Market Talk with Piranha is currently moving to its new home at The new site is up and running but many of the posts need editing as the images and stock charts did not transfer successfully (thanks blogger). I will post all new entries to both blogs – Thank you for your patience while I make this change!

Friday, February 04, 2005

How to Calculate the Pivot Point

…The pivot point can be calculated as the stock is forming the handle on a cup-with-handle base. The ideal buy price would be $0.10 higher than the highest spot during the handle, also know as the top of the right side of the base. The highest point can be the intraday high and not always the closing price of the stock. If the stock closes at the high for the day, then we will use this number. We look for the ultimate high on the beginning stages of the handle.

The exact methods used for finding pivot points vary depending on the base that is forming.

On a flat base, you would look for a move $0.10 higher than the top point on the left side of the base or the start of the formation.

A saucer-with-handle would follow the same rules as the cup-with-handle.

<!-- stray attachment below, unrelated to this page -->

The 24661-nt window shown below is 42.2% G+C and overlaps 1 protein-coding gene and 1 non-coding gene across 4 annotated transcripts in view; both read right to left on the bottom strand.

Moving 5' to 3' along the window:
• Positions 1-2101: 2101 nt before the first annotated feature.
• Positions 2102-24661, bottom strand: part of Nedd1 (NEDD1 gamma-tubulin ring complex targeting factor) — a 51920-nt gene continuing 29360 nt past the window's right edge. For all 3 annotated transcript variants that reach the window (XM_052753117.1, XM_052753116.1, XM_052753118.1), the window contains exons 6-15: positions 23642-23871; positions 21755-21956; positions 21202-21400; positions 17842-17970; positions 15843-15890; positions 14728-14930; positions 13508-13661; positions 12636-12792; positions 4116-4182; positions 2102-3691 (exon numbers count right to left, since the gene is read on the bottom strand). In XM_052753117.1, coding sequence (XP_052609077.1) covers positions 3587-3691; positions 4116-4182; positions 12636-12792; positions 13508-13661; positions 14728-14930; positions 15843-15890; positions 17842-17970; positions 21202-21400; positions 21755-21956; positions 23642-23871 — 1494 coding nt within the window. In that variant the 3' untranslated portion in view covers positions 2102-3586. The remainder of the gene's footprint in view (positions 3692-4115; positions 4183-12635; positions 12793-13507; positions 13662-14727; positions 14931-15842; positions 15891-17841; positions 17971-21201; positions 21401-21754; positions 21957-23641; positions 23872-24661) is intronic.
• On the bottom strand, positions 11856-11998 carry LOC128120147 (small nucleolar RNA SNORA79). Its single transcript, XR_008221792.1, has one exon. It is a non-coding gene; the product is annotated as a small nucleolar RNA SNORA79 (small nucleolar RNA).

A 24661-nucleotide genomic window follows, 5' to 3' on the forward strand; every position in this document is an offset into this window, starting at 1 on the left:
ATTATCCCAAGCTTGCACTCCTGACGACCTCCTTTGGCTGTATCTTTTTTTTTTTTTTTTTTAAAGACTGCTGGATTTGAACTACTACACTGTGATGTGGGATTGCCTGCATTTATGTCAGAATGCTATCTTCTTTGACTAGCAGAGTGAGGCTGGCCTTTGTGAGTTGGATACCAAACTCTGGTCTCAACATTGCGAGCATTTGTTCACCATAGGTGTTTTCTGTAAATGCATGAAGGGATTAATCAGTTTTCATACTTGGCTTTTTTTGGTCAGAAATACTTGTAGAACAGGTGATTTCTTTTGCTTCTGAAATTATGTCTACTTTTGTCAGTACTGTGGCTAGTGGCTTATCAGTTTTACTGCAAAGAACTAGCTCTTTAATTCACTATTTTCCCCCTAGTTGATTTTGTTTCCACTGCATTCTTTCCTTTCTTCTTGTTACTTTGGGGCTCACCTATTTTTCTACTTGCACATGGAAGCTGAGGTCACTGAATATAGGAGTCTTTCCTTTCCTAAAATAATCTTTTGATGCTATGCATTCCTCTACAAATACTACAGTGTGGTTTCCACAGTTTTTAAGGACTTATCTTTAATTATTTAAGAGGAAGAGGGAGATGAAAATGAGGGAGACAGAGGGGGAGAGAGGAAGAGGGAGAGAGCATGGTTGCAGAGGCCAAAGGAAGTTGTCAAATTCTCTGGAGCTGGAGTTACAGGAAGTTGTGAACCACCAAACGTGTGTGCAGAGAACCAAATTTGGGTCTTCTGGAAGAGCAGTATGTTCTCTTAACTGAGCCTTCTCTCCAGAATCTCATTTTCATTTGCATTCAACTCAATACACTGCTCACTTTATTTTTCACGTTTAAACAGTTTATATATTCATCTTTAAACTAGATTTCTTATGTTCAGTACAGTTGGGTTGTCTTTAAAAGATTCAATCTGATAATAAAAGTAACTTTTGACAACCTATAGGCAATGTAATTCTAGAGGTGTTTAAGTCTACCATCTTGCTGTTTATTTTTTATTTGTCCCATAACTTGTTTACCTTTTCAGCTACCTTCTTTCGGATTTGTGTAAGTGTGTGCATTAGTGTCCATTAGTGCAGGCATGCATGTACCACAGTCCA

A double-bottom formation would set the pivot point at $0.10 higher than the middle peak in the “W”.

As I mentioned in the previous blog post, we do not buy until the stock triggers the pivot point on above average volume also known as qualifying volume. This is the area where the stock faces the least amount of resistance as all overhead sellers are gone as we break into new high territory. The pivot point usually comes within 5% to 15% of the stock’s old high. Try not to buy a stock after it is 5% above the proper pivot point. This does not mean that we can’t buy on normal corrections and pullbacks as the stock remains in an uptrend. The rule only applies to the pivot point area as the stock becomes extended.



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